Before confessing our sins, the Divine Service has me say to you, Beloved in the Lord! Let us draw near with a true heart and confess our sins to God our Father, beseeching Him…to grant us forgiveness. The words are from the Bible, from Hebrews chapter 10: Therefore, brothers, having boldness to enter the Most Holy place by the blood of Jesus…let us draw near with a true heart in full assurance of faith, having our hearts sprinkled from an evil conscience, and our bodies washed with pure water. (verses 19, 21)
The Canaanite woman draws near to Jesus with a true heart.
That means, first of all, that she comes knowing she has no right to come to Him. Like the prodigal son came home to his dad. Not claiming rights, but confessing that he had no rights. Asking for mercy.
But drawing near to God with a true heart means also coming with boldness and assurance of faith. The Canaanite woman was so sure that Jesus would receive her that even when Jesus seemed to reject her she was sure that He would accept her.
You cannot draw near to God without first being a sinner.
That’s why she wasn’t put off when He didn’t answer her. Or when He told her she was a dog.
She agreed. But still dogs receive crumbs from the table of the children.
We don’t have the right to come near to God and ask Him for gifts.
But Jesus does. His heart was fixed on God. He prayed without ceasing. He obeyed the Father. He is the beloved Son after His Father’s own heart.
His pure heart was pierced so that our defiled hearts would be purified and cleansed. He offered His perfect heart that drew near to God for your wicked heart that turns away from Him to idols. His heart was perfect and pure. Full of unstained, unclouded, unfaltering faith. Full with all the fullness of God of selfless and pure love toward God and toward you and all His creation.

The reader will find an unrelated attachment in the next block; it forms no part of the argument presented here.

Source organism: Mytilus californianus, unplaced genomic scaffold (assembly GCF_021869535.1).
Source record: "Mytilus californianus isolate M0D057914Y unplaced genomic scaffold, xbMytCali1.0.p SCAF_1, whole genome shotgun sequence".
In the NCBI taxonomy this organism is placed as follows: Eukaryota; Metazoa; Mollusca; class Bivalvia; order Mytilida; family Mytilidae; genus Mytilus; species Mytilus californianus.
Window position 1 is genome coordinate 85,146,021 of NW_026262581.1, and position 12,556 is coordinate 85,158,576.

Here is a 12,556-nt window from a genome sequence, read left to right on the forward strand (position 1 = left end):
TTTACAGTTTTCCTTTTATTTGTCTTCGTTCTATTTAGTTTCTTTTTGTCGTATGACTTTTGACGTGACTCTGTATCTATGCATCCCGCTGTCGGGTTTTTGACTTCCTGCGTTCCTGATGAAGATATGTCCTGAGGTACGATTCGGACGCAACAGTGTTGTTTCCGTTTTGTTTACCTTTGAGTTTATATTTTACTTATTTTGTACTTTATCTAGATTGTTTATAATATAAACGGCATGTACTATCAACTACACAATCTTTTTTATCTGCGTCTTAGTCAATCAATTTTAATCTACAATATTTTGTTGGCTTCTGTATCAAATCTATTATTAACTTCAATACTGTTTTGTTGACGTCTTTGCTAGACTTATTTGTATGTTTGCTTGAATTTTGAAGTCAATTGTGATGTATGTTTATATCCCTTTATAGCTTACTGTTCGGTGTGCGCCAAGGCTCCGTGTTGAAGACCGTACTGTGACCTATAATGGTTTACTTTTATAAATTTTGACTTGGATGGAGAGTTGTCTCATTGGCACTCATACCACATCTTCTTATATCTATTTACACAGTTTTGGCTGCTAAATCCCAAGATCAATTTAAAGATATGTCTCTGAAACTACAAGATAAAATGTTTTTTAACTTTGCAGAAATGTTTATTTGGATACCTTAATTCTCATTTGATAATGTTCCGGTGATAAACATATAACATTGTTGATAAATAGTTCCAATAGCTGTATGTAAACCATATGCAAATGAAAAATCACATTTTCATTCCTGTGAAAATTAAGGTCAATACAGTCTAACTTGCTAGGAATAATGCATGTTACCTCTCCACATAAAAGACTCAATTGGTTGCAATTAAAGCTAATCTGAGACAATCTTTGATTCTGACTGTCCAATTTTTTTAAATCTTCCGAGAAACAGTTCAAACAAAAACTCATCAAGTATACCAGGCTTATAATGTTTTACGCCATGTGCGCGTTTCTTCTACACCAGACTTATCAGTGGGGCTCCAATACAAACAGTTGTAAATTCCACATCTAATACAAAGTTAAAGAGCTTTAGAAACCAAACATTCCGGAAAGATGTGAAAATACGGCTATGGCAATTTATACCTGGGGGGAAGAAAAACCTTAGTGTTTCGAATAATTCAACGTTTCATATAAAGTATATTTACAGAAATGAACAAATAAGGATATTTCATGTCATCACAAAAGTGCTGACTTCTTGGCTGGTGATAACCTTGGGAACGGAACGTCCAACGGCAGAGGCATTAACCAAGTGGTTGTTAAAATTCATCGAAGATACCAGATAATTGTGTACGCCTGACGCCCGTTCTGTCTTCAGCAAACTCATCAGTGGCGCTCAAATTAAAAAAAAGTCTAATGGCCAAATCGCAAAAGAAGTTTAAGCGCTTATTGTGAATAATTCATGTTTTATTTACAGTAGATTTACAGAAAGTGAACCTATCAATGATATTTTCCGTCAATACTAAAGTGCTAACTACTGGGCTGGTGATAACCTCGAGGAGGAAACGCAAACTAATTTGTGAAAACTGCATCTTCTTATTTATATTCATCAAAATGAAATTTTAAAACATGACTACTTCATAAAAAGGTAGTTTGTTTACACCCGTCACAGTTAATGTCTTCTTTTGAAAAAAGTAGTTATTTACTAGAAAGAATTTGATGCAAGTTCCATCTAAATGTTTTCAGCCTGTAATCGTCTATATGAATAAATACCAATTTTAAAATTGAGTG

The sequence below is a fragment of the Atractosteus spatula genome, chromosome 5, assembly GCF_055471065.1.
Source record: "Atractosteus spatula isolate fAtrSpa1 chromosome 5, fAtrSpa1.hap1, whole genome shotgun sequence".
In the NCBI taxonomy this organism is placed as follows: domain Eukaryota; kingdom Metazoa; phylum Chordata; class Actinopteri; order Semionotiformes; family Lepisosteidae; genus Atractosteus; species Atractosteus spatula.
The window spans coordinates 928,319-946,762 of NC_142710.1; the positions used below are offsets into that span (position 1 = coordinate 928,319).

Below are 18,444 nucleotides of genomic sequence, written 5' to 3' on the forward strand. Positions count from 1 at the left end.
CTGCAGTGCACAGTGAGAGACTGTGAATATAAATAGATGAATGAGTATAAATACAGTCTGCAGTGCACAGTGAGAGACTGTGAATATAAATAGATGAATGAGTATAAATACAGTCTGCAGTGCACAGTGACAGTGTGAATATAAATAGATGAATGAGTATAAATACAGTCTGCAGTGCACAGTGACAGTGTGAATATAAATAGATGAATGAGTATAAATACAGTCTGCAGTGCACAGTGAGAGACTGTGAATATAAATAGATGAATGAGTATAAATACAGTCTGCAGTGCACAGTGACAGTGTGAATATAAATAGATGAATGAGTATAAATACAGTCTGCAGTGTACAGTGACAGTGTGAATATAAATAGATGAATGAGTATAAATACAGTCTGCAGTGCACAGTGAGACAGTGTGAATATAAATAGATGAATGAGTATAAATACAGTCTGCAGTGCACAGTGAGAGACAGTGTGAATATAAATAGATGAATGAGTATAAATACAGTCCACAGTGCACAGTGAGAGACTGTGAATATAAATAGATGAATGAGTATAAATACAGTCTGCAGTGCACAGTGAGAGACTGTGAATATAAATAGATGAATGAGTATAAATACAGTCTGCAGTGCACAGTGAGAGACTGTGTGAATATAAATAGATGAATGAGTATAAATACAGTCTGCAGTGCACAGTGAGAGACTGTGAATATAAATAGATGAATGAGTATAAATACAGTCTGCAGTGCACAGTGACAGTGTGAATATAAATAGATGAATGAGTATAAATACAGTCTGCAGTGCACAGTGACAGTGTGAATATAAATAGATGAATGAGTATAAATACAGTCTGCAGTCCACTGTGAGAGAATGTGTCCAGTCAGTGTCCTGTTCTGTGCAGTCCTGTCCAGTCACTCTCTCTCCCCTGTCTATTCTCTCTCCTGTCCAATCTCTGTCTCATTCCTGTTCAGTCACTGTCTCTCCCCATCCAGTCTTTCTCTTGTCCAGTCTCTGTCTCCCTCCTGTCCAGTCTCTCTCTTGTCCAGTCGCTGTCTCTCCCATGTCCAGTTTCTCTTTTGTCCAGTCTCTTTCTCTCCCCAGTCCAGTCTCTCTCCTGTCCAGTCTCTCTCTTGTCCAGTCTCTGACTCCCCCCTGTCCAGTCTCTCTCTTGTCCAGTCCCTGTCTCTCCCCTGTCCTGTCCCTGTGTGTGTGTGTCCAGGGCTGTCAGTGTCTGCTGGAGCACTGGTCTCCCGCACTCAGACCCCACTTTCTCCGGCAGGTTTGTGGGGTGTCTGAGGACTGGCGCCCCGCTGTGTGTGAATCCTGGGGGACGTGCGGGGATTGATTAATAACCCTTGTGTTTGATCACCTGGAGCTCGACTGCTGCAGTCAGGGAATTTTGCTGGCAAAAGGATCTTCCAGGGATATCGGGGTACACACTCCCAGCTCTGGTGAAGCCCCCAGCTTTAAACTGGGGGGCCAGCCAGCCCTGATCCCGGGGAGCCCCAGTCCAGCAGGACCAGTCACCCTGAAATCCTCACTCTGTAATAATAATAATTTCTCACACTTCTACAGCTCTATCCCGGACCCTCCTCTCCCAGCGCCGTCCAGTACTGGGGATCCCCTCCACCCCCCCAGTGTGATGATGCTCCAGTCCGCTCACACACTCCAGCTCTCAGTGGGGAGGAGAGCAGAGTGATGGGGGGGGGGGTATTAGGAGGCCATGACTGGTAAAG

He made atonement for our hearts that by nature are far from God. And by faith in Him we draw near to God with a clean conscience. Our hearts could only tremble and be afraid of God because we are constantly drawn by them to seek other lovers, other gods. But through Him we draw near to God. In Him we have access to God and may call upon Him to grant us out of His fullness everything we need for our soul and body, moment by moment.
And not only are we given confidence to ask for ourselves, but as priests we are allowed and assigned to intercede for the needs of our neighbors.
So we draw near with our hearts sprinkled and our bodies washed. Our bodies washed in baptism like priests’ bodies were washed. But our hearts sprinkled with His blood like everything holy in the temple was sprinkled and cleansed with blood.
And we come and draw near and ask and receive. That is what we have been given the right to do.
That’s what you get to do because you are also priests. If people you are near can’t or won’t draw near to Christ–if they are vexed by a devil spiritually, controlled by him or being driven away from Christ—we get to go ask for them like she did.
The tragedy is how little we ask Him. We ask little when He would give so much. Peter asked Jesus to tell him to walk on the water. Jesus said, “Come,” not, “don’t ask for so much.”
We don’t ask because we rely on too many idols—ourselves, our own powers. Our ideas about how things are supposed to work.